With the regular NBA refs locked out, replacement refs get good marks from the Utah Jazz after their preseason opener with the Denver Nuggets. The refs even thwarted a grade-school level trick by the Denver Nuggets when a player tried to take free throws for another player but the refs caught the Nuggets in the act. From the Salt Lake Tribune:
Despite the fact that referees Trey Maddox, Deldre Carr and C.J. Washington called 69 fouls and the Jazz and Nuggets combined to shoot 88 free throws, the participants were generally happy with the officiating.
"Most of the time they did a pretty good job, I think," (Jazz player Mehmet) Okur said.
Jazz coach Jerry Sloan, who seemed upset with a call only once in a game that took 2 hours, 34 minutes to complete, agreed.
"I thought they did fine," he said. "I don't have a problem with that. Then again, we can't spend our time worrying about those guys.
"They're learning, we're learning and you've got to give everybody a chance to [move] forward. I hope everything goes great for them because it makes it easier for us."
In 21 1/2 minutes, (Jazz guard) Deron Williams shot only two free throws.
"The officials were good," he said. "I thought they did a good job. They didn't look like replacements to me."
... "I thought they were good," (C.J.) Miles said. "We were able to talk to them. They were responsive. They called it both ways. ... They did a good job for their first game."
I can see the point that this story and other news outlets are trying to make: The replacement refs didn't do anything out of line to get anyone's attention, and by the 'no news is good news' mantra, this indicates the replacements can be trusted to call a clean game down the middle.
What's funny about the Salt Lake Tribune's story is that is does not once mention the final score of the game. Granted, it's preseason and the results don't matter (and the other outlets did mention the score, though they downplayed it), but it's common practice at least number-drop the final score early in the piece. In an attempt to make it clear there's no story, the media outlets make the replacement refs the story.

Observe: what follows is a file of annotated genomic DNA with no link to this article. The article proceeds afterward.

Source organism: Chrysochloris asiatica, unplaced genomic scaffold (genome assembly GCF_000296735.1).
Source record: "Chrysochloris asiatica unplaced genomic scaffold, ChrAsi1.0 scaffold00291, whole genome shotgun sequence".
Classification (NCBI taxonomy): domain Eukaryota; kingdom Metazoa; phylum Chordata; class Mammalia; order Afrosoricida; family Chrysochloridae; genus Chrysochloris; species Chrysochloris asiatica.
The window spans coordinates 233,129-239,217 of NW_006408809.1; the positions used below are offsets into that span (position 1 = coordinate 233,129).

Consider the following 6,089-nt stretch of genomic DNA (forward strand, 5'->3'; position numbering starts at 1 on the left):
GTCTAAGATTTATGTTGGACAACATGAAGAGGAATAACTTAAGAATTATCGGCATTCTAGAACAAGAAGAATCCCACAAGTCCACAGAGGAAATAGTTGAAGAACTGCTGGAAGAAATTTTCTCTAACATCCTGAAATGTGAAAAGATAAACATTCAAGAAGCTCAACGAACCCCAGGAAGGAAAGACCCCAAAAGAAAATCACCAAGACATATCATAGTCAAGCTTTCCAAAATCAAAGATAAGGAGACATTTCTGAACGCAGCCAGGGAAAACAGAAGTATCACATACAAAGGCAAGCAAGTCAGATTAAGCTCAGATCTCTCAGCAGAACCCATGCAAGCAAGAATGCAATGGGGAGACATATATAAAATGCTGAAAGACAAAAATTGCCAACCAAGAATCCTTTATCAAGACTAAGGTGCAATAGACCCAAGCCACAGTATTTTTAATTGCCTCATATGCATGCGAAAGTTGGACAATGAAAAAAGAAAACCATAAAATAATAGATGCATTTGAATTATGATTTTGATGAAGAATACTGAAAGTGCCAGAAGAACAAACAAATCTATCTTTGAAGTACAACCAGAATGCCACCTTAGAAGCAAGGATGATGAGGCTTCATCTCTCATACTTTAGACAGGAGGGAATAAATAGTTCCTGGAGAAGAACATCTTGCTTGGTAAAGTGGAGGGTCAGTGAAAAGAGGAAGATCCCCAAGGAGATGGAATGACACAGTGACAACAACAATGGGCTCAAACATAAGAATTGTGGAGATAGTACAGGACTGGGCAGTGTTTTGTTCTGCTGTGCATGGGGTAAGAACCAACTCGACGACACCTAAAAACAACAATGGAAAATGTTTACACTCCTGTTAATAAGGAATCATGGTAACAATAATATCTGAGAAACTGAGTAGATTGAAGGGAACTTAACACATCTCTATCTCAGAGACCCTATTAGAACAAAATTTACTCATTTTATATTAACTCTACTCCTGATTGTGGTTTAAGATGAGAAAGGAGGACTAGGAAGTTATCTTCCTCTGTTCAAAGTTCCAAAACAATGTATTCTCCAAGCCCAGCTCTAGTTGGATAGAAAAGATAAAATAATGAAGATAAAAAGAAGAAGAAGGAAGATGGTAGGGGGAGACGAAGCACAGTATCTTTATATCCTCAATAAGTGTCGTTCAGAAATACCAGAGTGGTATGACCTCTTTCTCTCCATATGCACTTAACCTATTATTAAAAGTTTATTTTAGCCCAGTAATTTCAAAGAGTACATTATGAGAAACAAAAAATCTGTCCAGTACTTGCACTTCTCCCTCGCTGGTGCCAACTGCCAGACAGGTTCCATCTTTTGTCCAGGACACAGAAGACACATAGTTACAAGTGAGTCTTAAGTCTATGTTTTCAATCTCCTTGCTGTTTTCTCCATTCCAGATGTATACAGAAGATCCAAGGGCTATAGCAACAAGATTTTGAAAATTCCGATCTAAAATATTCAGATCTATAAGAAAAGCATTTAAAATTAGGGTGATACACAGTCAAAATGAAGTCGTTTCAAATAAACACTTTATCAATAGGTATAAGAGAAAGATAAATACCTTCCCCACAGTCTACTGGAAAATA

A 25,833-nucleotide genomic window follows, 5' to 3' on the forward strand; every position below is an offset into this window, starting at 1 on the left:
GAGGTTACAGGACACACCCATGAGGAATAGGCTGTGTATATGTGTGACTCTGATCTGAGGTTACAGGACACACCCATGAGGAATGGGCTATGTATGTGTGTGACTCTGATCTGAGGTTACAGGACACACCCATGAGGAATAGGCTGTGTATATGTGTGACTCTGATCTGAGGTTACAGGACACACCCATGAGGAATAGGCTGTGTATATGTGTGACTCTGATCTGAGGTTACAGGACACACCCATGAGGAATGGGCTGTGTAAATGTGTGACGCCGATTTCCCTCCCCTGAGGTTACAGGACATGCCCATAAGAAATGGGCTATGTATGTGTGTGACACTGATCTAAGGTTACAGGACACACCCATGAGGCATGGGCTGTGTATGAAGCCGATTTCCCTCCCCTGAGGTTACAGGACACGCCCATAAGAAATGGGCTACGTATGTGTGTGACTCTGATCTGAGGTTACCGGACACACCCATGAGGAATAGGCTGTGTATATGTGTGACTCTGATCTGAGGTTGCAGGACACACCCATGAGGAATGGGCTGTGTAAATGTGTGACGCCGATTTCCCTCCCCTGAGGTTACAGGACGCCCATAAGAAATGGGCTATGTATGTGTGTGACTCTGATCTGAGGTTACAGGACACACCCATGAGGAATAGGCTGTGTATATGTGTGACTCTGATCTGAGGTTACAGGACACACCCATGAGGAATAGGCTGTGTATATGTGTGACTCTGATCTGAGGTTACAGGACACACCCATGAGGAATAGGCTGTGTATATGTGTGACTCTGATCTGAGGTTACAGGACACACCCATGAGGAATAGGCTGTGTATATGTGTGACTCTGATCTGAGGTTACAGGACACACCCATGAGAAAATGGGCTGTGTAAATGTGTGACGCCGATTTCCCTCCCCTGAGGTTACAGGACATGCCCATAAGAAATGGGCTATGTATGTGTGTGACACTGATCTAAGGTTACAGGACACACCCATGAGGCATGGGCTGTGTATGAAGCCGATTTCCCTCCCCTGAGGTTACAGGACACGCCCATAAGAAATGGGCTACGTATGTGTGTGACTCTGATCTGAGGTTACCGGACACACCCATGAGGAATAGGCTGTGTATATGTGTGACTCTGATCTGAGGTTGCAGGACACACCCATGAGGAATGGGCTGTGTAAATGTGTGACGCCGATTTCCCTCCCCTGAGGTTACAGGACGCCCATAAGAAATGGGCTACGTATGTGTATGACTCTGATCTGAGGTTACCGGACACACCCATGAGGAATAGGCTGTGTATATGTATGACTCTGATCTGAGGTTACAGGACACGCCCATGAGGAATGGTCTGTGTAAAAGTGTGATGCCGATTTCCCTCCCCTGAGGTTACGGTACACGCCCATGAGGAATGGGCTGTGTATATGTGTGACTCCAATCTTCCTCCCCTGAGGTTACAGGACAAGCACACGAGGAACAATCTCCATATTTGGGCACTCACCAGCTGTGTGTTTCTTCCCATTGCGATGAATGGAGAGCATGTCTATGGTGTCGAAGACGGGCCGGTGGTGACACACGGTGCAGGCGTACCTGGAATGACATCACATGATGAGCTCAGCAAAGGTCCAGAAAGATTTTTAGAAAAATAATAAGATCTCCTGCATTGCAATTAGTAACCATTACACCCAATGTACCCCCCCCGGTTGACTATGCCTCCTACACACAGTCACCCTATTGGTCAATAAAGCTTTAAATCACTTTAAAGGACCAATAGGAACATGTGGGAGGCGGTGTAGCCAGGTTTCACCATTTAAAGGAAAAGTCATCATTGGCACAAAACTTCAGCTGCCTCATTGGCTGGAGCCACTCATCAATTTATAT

The NBA did reiterate their longstanding policy of a $25,000 fine to anyone who ever criticizes the officiating, a troublesome policy that has reinforced the questionable, bias officiating over the years that has helped drag down the quality of competition in the NBA. So it's likely the teams and their media mouthpieces alike are all going out of their way to sugar-talk the refs in an attempt to play nice with a league that's got enough problems as they try and hash out a deal with arguably pro sports' worst groups of officials.
Given the money issue, it's actually in the NBA's best financial interests to wash out the ref's union and go full-time with the replacements, and smoothing the tracks for their replacement officials may be a key step in that. One could make the general arguemtn that the quality of replacement officiating is worse than the incumbent officiating, but in the age of Tim Donaghy, Superstar calls and curiously slanted officiating in key playoff games... I can't say the NBA or we as sports fans would lose all that much quality in letting the incumbents walk away... especially if the replacements, as C.J. Miles said, call the games both ways.
... for a change.